May 06, 2002
Laurie Barclay, MD
Two studies presented April 29 and April 30 at the American Roentgen Ray Society's annual meeting in Atlanta, Georgia, highlight new frontiers in imaging brain disorders: computed tomography (CT) angiography for vascular disease and tensor diffusion magnetic resonance imaging (MRI) for multiple sclerosis (MS).
"We are now using CT angiography with three-dimensional and maximum intensity projection in all cases of suspected vascular lesion of the brain," lead author Ashok Nath, MD, from Khoula Hospital in Oman, says in a news release. "The neurosurgeons have so much faith in the technique, they are using the images to plan surgery of patients with intracranial aneurysms and arteriovenous malformations (AVMs)."
In 50 patients with intracranial hemorrhage on plain CT, CT angiography scan with 3-dimensional and maximum intensity projection accurately diagnosed 30 intracranial aneurysms and 9 AVMs, including some aneurysms as small as 2 mm. The entire procedure takes only a few minutes and uses less radiation than digital subtraction angiography (DSA).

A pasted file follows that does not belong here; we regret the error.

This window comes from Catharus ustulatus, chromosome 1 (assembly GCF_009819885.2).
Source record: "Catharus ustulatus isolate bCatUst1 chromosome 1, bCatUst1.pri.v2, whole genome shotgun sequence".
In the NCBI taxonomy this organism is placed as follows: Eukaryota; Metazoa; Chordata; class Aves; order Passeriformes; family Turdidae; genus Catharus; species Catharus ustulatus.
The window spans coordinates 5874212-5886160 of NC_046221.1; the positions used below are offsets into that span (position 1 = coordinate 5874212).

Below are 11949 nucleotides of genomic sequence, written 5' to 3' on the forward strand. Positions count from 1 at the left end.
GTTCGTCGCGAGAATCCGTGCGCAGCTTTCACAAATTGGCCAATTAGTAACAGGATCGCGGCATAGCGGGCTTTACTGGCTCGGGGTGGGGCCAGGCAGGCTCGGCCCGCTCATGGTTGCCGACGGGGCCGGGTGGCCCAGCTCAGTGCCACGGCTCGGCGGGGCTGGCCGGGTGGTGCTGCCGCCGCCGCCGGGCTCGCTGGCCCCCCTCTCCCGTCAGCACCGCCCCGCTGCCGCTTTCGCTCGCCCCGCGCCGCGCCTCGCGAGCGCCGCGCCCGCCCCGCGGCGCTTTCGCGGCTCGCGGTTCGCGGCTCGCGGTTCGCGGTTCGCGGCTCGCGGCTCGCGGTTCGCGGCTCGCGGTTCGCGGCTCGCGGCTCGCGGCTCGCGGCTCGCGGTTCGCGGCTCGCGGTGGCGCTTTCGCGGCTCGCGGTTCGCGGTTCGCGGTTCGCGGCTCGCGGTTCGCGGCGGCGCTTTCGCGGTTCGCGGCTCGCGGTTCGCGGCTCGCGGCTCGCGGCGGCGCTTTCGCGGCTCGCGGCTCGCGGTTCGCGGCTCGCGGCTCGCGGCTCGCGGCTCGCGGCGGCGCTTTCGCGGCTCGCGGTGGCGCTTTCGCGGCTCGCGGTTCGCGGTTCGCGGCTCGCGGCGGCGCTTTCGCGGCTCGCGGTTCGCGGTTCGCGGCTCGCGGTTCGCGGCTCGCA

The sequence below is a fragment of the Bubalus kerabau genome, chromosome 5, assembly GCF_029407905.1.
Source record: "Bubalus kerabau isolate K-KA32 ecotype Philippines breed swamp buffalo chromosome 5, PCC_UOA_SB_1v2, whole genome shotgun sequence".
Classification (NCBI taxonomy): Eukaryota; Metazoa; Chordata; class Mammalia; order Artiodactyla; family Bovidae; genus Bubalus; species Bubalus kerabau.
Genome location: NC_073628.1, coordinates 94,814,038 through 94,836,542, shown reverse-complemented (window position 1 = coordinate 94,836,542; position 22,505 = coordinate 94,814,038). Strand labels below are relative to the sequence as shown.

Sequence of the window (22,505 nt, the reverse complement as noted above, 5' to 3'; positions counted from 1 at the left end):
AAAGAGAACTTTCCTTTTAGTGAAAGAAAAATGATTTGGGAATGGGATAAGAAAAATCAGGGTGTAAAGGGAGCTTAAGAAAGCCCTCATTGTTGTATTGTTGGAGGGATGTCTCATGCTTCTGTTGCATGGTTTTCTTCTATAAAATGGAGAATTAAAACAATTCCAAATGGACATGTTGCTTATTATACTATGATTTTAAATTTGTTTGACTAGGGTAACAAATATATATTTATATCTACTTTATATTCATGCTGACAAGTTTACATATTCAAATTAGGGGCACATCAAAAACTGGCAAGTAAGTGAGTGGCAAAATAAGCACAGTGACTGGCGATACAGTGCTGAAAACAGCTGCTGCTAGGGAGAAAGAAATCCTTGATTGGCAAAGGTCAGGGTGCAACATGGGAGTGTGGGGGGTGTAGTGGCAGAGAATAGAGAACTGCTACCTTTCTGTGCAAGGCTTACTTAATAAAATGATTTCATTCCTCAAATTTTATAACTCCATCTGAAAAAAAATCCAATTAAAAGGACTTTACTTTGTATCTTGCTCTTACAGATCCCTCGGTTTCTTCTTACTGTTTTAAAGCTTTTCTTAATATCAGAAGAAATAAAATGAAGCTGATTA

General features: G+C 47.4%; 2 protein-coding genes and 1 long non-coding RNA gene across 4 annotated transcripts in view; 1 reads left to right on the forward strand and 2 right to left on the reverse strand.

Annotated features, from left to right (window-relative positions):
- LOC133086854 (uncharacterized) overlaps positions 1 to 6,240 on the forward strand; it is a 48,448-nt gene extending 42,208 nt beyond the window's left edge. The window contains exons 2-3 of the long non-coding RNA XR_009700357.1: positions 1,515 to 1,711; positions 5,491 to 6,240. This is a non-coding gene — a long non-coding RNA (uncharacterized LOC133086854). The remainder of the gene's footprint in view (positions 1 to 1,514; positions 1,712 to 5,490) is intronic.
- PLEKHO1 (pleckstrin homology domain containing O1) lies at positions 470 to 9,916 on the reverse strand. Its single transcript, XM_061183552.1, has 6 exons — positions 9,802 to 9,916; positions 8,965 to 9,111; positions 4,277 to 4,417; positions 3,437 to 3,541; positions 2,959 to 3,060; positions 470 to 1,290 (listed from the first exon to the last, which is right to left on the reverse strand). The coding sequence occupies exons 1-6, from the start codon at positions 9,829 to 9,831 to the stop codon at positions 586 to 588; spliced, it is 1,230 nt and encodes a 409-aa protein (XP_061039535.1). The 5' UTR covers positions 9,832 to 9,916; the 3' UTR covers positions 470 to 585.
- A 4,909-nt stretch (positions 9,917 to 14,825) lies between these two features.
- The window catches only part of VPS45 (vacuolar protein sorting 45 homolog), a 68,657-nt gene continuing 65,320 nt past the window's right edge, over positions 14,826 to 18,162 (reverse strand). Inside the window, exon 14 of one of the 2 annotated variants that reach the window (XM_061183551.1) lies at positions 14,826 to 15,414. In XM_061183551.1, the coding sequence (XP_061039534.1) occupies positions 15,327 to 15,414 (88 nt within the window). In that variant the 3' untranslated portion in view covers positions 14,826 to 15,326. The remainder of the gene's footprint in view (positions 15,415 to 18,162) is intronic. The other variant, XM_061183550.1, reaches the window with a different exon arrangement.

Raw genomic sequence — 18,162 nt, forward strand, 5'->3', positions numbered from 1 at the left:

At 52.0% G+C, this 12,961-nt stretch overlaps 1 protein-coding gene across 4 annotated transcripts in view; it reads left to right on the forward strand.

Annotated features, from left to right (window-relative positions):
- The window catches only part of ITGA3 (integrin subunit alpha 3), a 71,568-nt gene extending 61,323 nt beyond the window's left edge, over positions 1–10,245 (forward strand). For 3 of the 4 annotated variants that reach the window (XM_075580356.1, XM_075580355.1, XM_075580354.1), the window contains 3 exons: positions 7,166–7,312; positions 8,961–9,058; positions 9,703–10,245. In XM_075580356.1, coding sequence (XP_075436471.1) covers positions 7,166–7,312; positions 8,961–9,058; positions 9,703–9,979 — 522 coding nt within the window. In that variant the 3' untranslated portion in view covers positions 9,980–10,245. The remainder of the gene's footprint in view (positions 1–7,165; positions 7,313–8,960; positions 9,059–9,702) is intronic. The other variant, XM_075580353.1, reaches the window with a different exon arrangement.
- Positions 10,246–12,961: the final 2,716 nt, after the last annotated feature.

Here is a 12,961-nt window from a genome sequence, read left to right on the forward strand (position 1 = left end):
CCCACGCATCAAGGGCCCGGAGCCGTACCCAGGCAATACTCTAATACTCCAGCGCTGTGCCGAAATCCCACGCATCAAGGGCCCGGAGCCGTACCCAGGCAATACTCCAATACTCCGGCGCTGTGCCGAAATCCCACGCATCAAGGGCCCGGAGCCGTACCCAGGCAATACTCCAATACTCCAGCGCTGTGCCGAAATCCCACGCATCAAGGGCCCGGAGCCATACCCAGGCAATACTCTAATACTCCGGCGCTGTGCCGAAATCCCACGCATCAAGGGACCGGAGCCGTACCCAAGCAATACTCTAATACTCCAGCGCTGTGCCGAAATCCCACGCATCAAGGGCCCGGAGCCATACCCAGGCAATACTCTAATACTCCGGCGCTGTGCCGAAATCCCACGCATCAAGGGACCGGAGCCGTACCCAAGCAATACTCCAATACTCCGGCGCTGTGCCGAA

Although the technique missed 3 vascular lesions later seen on DSA, Nath attributes this to the radiologist's inexperience using the new technique. Subsequently, this technique detected 2 aneurysms that had been missed on DSA.
In the second study from Duke University Medical Center, tensor diffusion MRI showed abnormalities around MS plaques seen on conventional MRI, suggesting more accurate assessment of disease burden.
"Tensor diffusion imaging is a form of MR imaging that [measures] the rate and direction of water particles in the white matter structures of the brain," says lead author James Provenzale, MD. "Tensor imaging is allowing us to more accurately detect abnormalities in MS patients, which may allow us to diagnose the disease before the patient has any symptoms; early detection can mean earlier treatment."
Standard MR images do not necessarily correlate well with the patient's actual condition, Provenzale says, because the images may be normal until the patient has advanced disease. Tensor diffusion MRI shows abnormalities that are more extensive and in different regions.
Provenzale predicts that tensor diffusion MRI will eventually help detect degenerative conditions, such as Alzheimer's disease, in the earliest stages when treatment is most effective. Currently, his group uses it in Krabbe's disease with good results.
"If we scan patients at risk for the disease within the first month of life, and begin treatment immediately, their brains remain more similar to those of normal children than those infants treated later," he says.
AARS Annual Meeting. April 29-30, 2002.
Reviewed by Gary D. Vogin, MD
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